THE ongoing political awakening of the Nigerian youth can be likened to a miniature copy of the famous Arab Spring. By 2010, stagnation, corruption and the oppression of the people by most governments in the Arab world had led to an atmosphere of despair and hopelessness.

The social time-bomb exploded in Tunisia in December 2010 when government officials, in their usual impunity, pounced on a street vendor, 26-year-old Mohammed Bouazizi, and confiscated his goods. Bouazizi poured petrol on himself and struck a match. That act of self-immolation became the root of the “Jasmine Revolution” protests which shook the Middle East as “the Arab Spring” till 2013.

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It led to changes of government in Tunisia and Algeria. It brought down the dictatorship of Egypt’s Hosni Mubarak and resulted in the murder of an African legend, Colonel Muamar Gaddafi of Libya. Till today, the Libyan  Jamahiriya, once an African paradise on earth, remains a failed country. America’s evil ex-president, Barack Obama, can thank himself for destroying Gaddafi and Libya and vicariously transforming a rag-tag Boko Haram in the Nigerian Lake Chad region into the world’s most nihilist Islamic terrorist group.

Here in Nigeria, something similar but in a much more muted dimension is on. Decades of corrupt, incompetent and selfish governance weaponised poverty among the Nigerian hoi polloi. Massive unemployment and graduate unemployability impoverished the Nigerian youth. Few Nigerian young men are in a position to propose marriage to our young women. Large numbers of young women are getting old without getting married and settling down in their own homes as expected of them. The ruling class has stolen their joy and future.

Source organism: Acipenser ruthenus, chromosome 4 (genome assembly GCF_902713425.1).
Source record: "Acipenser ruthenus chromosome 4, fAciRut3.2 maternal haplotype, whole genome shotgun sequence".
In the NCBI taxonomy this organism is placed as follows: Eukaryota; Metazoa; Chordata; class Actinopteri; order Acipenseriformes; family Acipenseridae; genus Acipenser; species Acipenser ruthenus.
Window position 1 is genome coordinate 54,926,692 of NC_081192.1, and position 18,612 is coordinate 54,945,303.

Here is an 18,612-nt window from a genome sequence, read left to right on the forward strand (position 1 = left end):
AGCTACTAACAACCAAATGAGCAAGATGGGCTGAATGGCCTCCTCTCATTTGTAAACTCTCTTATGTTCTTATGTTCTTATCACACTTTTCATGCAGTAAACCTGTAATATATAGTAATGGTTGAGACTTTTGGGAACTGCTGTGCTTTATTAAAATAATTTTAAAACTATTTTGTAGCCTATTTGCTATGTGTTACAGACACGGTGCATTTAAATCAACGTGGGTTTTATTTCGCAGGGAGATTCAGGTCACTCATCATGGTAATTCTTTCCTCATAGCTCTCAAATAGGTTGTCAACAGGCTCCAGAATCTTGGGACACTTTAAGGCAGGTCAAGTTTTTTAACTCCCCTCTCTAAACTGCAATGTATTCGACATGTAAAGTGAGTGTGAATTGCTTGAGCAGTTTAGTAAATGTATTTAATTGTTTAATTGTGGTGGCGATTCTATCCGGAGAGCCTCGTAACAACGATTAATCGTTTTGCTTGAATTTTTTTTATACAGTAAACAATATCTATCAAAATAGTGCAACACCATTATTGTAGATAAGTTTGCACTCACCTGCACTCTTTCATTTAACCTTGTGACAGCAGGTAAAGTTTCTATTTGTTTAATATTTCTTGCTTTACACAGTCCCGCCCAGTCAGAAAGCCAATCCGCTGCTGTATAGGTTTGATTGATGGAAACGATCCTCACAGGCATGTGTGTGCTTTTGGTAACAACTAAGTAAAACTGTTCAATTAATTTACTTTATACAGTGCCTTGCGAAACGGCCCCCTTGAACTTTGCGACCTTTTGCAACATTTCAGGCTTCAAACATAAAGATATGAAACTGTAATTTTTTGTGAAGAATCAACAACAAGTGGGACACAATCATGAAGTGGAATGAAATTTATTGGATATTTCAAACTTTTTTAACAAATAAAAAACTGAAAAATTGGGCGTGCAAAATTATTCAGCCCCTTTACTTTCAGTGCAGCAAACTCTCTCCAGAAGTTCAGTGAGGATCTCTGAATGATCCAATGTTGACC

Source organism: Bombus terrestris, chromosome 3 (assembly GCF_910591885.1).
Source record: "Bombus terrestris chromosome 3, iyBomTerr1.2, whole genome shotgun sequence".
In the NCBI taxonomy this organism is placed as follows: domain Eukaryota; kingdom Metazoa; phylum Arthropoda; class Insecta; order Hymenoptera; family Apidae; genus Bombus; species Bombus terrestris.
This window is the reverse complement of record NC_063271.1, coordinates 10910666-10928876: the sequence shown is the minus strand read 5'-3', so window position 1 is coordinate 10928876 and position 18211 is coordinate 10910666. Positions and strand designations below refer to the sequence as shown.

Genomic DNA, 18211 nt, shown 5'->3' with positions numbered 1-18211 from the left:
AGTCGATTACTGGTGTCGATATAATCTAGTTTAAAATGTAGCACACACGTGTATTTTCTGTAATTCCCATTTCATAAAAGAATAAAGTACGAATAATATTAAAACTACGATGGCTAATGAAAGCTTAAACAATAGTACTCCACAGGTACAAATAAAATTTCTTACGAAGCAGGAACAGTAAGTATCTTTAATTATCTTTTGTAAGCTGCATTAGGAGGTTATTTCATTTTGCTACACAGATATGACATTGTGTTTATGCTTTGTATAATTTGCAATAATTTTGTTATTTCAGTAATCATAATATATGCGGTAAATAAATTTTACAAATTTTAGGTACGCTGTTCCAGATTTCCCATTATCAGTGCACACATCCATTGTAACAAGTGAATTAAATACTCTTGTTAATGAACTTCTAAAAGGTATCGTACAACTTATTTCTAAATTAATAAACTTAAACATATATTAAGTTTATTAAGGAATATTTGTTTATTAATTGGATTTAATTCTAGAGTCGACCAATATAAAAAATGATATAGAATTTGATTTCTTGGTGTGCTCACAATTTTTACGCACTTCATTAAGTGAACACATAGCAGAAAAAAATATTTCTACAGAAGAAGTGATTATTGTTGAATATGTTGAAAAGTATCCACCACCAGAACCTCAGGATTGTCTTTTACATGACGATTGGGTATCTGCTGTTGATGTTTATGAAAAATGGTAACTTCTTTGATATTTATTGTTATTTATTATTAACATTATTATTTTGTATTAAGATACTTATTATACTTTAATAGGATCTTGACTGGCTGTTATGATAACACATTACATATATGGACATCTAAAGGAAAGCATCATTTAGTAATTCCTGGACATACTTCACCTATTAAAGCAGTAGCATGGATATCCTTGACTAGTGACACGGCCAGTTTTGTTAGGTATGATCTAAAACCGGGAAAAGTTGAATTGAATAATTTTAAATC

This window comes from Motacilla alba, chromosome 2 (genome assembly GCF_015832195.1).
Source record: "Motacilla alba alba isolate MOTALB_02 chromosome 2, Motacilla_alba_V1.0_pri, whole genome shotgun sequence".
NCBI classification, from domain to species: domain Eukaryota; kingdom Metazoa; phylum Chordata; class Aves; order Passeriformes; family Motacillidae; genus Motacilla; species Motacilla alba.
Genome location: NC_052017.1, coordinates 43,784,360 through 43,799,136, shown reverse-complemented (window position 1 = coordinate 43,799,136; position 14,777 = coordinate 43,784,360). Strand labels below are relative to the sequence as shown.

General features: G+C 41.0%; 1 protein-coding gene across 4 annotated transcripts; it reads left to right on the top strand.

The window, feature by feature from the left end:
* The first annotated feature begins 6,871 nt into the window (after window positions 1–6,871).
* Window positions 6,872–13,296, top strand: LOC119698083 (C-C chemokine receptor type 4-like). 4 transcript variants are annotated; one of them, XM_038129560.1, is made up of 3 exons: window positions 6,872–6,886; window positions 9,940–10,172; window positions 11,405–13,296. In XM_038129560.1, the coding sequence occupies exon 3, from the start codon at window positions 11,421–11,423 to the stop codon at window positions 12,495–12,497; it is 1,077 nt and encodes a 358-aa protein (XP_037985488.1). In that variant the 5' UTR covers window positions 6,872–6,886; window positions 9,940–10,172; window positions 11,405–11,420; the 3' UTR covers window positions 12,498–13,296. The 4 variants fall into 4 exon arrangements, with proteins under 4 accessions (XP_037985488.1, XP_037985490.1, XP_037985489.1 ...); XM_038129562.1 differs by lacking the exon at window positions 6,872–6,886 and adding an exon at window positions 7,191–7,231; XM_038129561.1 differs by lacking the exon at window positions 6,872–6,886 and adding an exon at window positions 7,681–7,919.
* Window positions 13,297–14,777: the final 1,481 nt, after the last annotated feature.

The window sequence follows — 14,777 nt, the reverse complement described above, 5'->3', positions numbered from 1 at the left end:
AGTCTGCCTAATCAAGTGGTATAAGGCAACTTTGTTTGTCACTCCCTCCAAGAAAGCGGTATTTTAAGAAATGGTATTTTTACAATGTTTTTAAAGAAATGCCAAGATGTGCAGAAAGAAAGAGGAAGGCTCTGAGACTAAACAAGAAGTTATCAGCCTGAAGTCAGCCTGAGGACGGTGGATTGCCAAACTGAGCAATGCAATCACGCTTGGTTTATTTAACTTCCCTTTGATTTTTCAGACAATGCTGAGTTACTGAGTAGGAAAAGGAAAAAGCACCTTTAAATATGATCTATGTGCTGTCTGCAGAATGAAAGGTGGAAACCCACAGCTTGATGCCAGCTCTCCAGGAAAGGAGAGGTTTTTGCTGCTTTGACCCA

The youth reacted in several ways. Some became the foot soldiers of the corrupt politicians; rigging elections for them, acting as their e-rats, becoming cultists, robbers, kidnappers, ritualists or prostitutes; taking up cyber crimes, fleeing abroad to hustle, becoming musicians or comedians, burying their heads in Big Brother Naija and generally floating around like logs at sea.

Then, the series of sporadic #EndSARS protests started in response to police brutality, extortion, extra-judicial murders, summary detentions and general harassment of the youth and ordinary citizens. In October 2020, the #EndSARS protests took on a new dimension. Youth, mostly in their twenties and thirties, gathered in many cities to protest against the latest waves of police brutalities. They shouted “EndSARS”, but underpinned in their agitation was a demand for better governance.

The main venue of the #EndSARS protest was at Lekki Tollgate in Lagos. Hundreds of youths from across the ethno-religious divides gathered everyday, sang patriotic songs, made inspiring speeches and displayed messages calling for a better Nigeria. They spoke out loud (Soro S’oke) firmly but politely.